An important organizing function of management is to ensure coordination between different managers in the organization. This is important for the managers as they will be clear as to what becomes their responsibilities and to who they are accountable in the organization. Once the reporting chart of activities is clear, all the activities will go no smoothly.


Importance of Organizing

The importance of organizing is as follows:

  1. Essential for Continuity of Mission and Objective
  2. Helps in Perform Activities Effectively
  3. Optimum Use of Technological Improvement
  4. Growth and Diversification
  5. Helps in Human Resource Development
  6. Helps in Coordination

Essential for Continuity of Mission and Objective

Organizing is essential for the continuity of the mission and objective for which it is formed. The organizational structure and process guide the coordination and control of business activities. The organization if structured on sound principles will help achieve management objectives.

Helps in Perform Activities Effectively

The function of organizing helps its management to perform its activities effectively, in the optimum use of technological improvement, growth and diversification, creativity, effective use of physical resources and development of human resources.

Optimum Use of Technological Improvement

The organizing functions help in the optimum use of technology since it is flexible and structured to accommodate improvement, extensions and so on. Automatic controls and data processing become feasible under a sound organization.

Growth and Diversification

Organizing is the base on which the company grows and diversifies its activities. The organizational structure is developed in such a way that expansion and diversification are feasible without wastage.

The organization while facilitating day-to-day functions and effective management of all the activities, anticipates the need for change and helps the growth of the corporate body, the branch offices, divisional offices and regional subheads.

Helps in Human Resource Development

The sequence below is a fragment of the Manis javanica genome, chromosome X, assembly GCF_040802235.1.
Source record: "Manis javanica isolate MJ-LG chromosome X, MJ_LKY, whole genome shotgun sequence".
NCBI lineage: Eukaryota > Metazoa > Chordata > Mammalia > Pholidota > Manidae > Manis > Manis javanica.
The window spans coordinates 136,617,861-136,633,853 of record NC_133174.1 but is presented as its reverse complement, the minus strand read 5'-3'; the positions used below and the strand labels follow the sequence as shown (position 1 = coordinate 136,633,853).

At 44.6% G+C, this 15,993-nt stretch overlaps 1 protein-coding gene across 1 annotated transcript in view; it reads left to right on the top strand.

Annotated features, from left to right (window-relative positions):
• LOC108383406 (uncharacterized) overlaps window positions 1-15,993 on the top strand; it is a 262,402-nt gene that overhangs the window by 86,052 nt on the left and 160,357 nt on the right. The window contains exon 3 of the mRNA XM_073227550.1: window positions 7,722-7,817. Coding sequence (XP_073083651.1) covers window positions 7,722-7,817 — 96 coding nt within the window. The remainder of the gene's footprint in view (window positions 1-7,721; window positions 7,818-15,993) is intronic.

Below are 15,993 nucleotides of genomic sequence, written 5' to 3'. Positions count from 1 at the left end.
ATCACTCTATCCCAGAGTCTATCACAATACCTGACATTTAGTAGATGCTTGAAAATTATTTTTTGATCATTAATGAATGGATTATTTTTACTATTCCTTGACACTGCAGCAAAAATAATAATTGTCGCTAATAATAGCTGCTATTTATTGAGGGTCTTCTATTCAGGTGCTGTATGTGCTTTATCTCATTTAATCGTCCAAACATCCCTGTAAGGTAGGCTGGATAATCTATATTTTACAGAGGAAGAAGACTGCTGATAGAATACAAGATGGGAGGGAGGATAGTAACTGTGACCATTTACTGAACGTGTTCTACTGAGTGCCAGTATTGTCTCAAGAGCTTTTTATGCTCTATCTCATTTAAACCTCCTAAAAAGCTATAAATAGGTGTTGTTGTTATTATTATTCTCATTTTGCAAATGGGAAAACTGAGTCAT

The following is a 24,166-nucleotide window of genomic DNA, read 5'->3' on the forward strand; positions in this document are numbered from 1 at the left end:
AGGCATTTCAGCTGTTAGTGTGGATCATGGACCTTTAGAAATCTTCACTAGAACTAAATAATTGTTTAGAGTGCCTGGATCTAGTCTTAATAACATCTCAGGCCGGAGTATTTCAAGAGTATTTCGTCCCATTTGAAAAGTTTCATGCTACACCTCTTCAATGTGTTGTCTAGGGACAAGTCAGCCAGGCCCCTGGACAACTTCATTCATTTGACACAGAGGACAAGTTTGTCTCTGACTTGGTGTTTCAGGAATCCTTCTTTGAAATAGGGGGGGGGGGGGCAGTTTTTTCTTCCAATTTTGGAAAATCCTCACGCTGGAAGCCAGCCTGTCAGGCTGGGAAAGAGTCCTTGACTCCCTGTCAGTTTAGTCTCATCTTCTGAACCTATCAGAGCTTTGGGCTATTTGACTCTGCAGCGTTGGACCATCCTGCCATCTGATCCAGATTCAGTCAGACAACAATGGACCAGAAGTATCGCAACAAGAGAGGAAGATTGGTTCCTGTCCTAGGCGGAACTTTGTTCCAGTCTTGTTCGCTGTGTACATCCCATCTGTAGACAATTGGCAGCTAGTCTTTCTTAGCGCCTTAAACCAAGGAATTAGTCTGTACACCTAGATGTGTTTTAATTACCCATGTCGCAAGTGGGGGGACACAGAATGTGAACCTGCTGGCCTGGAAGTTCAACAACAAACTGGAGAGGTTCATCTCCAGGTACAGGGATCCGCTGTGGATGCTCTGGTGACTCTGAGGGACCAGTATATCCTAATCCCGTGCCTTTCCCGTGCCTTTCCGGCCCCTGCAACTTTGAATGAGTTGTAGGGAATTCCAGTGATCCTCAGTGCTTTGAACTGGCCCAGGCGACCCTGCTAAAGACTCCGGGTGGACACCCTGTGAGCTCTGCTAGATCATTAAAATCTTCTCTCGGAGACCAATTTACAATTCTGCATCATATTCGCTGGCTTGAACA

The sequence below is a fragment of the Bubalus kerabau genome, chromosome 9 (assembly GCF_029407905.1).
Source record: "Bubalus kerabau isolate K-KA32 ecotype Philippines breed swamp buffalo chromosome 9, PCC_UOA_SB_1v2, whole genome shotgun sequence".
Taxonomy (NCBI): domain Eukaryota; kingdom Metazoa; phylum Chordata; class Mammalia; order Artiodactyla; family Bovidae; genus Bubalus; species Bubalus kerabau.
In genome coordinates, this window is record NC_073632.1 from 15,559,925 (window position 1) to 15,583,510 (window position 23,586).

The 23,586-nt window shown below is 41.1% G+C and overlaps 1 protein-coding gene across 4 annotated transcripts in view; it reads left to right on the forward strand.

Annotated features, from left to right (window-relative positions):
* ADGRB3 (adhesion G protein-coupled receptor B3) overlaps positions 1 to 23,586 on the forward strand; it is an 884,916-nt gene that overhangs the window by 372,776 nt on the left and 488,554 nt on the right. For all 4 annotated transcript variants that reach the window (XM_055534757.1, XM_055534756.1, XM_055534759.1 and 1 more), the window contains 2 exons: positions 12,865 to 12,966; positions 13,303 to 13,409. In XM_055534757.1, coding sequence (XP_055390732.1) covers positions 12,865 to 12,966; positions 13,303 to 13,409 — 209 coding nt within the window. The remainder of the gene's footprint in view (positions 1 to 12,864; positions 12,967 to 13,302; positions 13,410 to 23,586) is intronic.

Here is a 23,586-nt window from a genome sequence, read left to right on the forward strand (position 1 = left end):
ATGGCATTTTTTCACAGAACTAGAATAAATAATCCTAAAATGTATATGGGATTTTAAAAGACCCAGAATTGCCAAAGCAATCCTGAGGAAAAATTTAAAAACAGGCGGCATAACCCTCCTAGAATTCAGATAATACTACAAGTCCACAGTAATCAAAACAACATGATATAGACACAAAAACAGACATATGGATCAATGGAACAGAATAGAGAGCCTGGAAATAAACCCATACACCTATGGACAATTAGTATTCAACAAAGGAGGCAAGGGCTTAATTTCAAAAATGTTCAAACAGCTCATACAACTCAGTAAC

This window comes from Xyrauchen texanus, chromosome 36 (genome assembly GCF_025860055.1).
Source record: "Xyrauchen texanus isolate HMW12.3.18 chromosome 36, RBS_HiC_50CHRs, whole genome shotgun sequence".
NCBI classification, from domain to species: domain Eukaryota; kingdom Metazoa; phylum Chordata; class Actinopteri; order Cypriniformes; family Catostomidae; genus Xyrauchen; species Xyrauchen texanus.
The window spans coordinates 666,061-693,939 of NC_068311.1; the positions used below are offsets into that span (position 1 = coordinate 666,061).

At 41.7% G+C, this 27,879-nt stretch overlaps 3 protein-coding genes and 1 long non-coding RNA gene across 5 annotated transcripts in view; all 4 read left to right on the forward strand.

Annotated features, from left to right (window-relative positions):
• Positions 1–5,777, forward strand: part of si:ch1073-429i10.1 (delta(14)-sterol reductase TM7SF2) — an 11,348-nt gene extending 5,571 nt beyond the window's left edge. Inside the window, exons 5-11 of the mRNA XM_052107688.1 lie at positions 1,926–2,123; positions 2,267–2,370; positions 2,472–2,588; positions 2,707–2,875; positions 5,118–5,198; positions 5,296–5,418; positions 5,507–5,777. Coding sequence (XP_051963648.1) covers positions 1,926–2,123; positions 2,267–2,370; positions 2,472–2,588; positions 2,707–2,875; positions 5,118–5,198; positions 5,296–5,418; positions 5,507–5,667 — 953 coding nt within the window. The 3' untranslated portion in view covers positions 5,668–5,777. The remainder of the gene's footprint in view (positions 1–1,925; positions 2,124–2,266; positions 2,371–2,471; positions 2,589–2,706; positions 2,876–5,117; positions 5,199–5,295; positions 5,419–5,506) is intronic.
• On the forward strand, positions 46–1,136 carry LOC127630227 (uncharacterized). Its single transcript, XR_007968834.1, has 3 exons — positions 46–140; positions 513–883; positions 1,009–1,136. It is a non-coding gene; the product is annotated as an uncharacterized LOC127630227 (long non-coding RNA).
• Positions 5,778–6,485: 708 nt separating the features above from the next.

Enterprises work in a knowledge society and have to function by caring for the labour force. Human resources have demonstrated outstanding ingenuity and adaptability for the survival and growth of the company.

Helps in Coordination

Organizing ensures coordination between different managers in the organization. This is important for the managers as they will be clear as to what becomes their responsibilities and to who they are accountable in the organization.


Process of Organizing

The process of organizing involves the following five steps.

  1. Reviewing Plans and Objectives
  2. Determining Activities
  3. Classifying and Grouping Activities
  4. Assigning Work and Resources
  5. Evaluating Results

Reviewing Plans and Objectives

The first step for the management is to reflect on the organizational goals and objectives and its plans to achieve them so that proper activities can be determined.

For example, if a high-class restaurant is to be opened in an elite area, then the management must establish objectives and review these objectives so that they are consistent with the location of the restaurant and the type of customers to be served.

Determining Activities

In the second step, managers prepare and analyse the activities needed to accomplish the objectives. In addition to general activities such as hiring, training, keeping records and so on, there are specific activities which are unique to the type of business that an organization is in.

For example, in the case of a restaurant, the two major activities or tasks are cooking food and serving customers.

Classifying and Grouping Activities

Once the tasks have been determined, these tasks must be classified into manageable work units. This is usually done on the basis of the similarity of activities.

For example, in a manufacturing organization, the activities may be classified into production, marketing, finance, research and development and so on. These major categories of tasks can be subdivided into smaller units to facilitate operations and supervision.

Assigning Work and Resources

This step is critical to organizing because the right person must be matched with the right job and the person must be provided with the resources to accomplish the tasks assigned.

The management of the restaurant must determine who will take the orders and who will set them as well as clear the tables, and what the relationship between these individuals will be. Management must also make sure that adequate resources of food items, utensils and cutlery are provided as necessary.

Evaluating Results

In this final step, feedback about the outcomes would determine as to how well the implemented organizational strategy is working. This feedback would also determine if any changes are necessary or desirable in the organizational setup.


FAQs

What is Organizing in Management?

Organizing is the second function of management and involves primarily creating activities and assigning suitable workers to complete these activities successfully, efficiently and effectively.

What are the principles of organizing

Principles of Organizing:
1. Principle of Functional Definition
2. Principle of Supervision
3. Principle of Specialization
4. Principle of Scalar Chain
5. Principle of Unity of Command

what are the importance of organizing?

Importance of Organizing:
1. Essential for Continuity of Mission and Objective
2. Helps in Perform Activities Effectively
3. Optimum Use of Technological Improvement
4. Growth and Diversification
5. Helps in Human Resource Development
6. Helps in Coordination

What are the steps in process of organizing?

The process of organizing involves the following five steps:
1. Reviewing Plans and Objectives
2. Determining Activities
3. Classifying and Grouping Activities
4. Assigning Work and Resources
5. Evaluating Results